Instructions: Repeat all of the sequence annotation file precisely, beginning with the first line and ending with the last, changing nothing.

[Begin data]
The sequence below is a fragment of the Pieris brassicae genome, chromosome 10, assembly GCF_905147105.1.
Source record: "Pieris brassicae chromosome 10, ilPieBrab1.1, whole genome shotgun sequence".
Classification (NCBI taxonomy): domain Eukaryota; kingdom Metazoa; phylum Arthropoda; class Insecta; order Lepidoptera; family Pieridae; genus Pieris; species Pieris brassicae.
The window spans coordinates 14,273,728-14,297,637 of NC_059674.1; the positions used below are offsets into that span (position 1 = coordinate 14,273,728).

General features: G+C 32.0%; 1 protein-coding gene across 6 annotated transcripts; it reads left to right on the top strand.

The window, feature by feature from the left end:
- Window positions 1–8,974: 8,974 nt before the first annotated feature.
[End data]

The sequence below is a fragment of the Pieris brassicae genome, chromosome 10, assembly GCF_905147105.1.
Source record: "Pieris brassicae chromosome 10, ilPieBrab1.1, whole genome shotgun sequence".
Classification (NCBI taxonomy): domain Eukaryota; kingdom Metazoa; phylum Arthropoda; class Insecta; order Lepidoptera; family Pieridae; genus Pieris; species Pieris brassicae.
The window spans coordinates 14,273,728-14,297,637 of NC_059674.1; the positions used below are offsets into that span (position 1 = coordinate 14,273,728).

General features: G+C 32.0%; 1 protein-coding gene across 6 annotated transcripts; it reads left to right on the top strand.

The window, feature by feature from the left end:
- Window positions 1–8,974: 8,974 nt before the first annotated feature.